Taxman won't be Mr Nice Guy in 2012
Hector certainly won’t come to your aid when the clock chimes midnight on 31st January! Now that you’ve registered to file your tax return online, when should you do it? You have till midnight on January 31st 2012, writes Emily Coltman ACA, chief accountant at FreeAgent, an online accounting provider to contractors.
The exception is if Her Majesty’s Revenue & Customs’ “Notice to Complete a Tax Return” letter did not reach you until after October 31st 2011. If that’s what happened in your case, then you have three months from the date you received the letter in which to file your tax return.
You also need to pay any tax and National Insurance that you owe by 31st January 2012.
What happens if I don’t file on time?
You’ll be fined and HMRC have upped the ante on penalties for late tax returns.
Until this year, they imposed a fixed penalty of £100 for filing your tax return late, but this was limited to the amount of tax and National Insurance you were paying. No tax bill = no fine.
HMRC have now effectively said “no more Mr Nice Guy”. If you’re late filing your tax return for the tax year ended 5th April 2011, you will be fined £100 – even if you had no tax to pay and even if you were due to receive a refund from HMRC.
And that’s not all. The later you file, the higher the penalties.
If your return is more than three months late, HMRC will charge you £10 for every day you’re late, up to a maximum of £900, as well as the fixed penalty of £100.
More than six months late and you’ll be fined an additional £300, or 5% of your tax bill, whichever is the higher.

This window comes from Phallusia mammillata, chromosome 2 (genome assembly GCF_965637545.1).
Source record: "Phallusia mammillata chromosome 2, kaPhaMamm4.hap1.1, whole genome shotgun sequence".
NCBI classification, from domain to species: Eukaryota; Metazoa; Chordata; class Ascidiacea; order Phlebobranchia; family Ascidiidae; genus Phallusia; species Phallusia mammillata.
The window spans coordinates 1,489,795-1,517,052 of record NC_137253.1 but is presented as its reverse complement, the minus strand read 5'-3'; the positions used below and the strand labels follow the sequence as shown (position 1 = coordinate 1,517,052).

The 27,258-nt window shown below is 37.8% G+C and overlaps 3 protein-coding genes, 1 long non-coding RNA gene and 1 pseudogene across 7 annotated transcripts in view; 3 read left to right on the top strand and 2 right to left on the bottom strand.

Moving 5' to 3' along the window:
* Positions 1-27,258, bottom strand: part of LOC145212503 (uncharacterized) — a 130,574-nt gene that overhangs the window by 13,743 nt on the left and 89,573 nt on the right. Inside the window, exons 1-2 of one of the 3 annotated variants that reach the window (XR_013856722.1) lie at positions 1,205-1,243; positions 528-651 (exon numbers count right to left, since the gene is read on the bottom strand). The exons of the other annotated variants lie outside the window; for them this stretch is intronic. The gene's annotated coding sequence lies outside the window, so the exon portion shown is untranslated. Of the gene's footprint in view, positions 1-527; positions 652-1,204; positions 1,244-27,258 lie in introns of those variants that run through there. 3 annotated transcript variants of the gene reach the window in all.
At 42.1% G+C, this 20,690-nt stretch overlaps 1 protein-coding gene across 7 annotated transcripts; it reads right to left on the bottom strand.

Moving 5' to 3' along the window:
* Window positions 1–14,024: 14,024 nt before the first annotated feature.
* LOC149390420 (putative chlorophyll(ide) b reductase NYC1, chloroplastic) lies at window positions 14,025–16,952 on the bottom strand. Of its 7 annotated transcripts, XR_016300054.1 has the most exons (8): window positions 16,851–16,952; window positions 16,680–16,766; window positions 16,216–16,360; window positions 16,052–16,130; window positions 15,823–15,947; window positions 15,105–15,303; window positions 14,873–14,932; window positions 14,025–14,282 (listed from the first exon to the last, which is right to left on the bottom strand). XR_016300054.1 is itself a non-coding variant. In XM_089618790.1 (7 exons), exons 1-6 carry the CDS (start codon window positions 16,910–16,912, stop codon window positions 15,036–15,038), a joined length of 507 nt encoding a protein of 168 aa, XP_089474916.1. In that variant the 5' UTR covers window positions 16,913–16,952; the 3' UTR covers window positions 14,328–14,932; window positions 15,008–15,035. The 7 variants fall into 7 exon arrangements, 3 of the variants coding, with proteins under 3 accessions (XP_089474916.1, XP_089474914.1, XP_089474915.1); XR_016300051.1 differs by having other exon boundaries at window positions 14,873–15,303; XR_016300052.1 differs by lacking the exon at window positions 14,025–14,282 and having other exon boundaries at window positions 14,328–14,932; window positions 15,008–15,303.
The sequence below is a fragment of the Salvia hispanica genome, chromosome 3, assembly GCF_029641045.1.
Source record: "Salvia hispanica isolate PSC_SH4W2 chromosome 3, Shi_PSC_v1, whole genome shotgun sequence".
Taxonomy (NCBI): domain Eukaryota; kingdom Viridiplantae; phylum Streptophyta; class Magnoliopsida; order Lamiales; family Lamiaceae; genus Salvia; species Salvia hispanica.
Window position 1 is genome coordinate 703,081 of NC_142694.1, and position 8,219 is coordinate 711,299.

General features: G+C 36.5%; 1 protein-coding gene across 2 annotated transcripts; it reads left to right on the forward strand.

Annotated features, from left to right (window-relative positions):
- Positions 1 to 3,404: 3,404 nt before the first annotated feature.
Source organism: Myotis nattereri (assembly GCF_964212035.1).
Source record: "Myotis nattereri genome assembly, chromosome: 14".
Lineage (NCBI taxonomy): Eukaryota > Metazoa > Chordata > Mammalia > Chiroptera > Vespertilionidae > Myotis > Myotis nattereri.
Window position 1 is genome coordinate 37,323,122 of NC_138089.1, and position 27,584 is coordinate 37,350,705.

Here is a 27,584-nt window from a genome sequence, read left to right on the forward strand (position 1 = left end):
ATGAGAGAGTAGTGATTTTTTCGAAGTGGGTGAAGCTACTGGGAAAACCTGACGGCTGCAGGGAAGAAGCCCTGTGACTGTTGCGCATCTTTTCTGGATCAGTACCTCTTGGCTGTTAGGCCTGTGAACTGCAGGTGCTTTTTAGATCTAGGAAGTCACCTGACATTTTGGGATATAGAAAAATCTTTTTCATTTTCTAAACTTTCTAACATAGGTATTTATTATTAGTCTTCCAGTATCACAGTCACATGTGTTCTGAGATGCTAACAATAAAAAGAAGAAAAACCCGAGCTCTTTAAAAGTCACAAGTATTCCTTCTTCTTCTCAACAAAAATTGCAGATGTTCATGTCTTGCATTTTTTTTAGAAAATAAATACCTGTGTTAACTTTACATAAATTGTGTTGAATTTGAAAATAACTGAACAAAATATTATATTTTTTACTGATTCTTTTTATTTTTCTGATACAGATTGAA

More than 12 months late and there’s another £300 or 5% to pay. And HMRC say that “in serious cases” they may choose to fine you 100% of your tax bill instead – so effectively making you pay your tax twice. So it really is worth making sure you file on time!
What if I can’t file on time?
If you have what HMRC agree is a “reasonable excuse” for not filing your return on time, then they’ll cancel your penalty.
They don’t give a clear definition of “reasonable excuse”, but they do provide examples, including:
- Loss of documents (e.g. in a fire, flood, or stolen) that you can’t replace in time
- Life-threatening illness or injury suffered by the taxpayer which prevents you dealing with your tax affairs
- Death of a partner just before the deadline
- Long-term postal strike
- Issues with HMRC’s online service that you can’t work around
Bear in mind, HMRC’s website does have a nasty habit of crashing towards the end of January when lots of people are all trying to file their tax returns at the same time, at the last-minute! So it’s best to avoid doing it then if you can.
Plus, you’ll need to write to your tax office if you think you have a “reasonable excuse” for filing late, and quote your name and Unique Tax Reference and explain why your return was late and when you sent it in.
If you couldn’t file your return because of errors with the online service, you also need to quote the error message the website gave you.
HMRC won’t accept this information if you phone it in. You must write.
What about paying my tax late?
If you don’t pay your tax on time, sadly you will be fined some more!
If your tax and National Insurance payment that’s due on January 31st 2012 is more than 30 days late (i.e. if you pay after 1st March 2012) then HMRC will charge you a penalty of 5% of the tax you owed at that date.
There’s an additional 5% penalty if you pay more than six months late and yet another if you’re a year late.
And HMRC will also add interest to your original tax bill and to these penalties if you don’t pay them.
So make sure you save up enough to pay your tax and National Insurance on time – as well as filing your tax return on time – otherwise your 2012 could get off to a bad start by returning you two sets of penalties!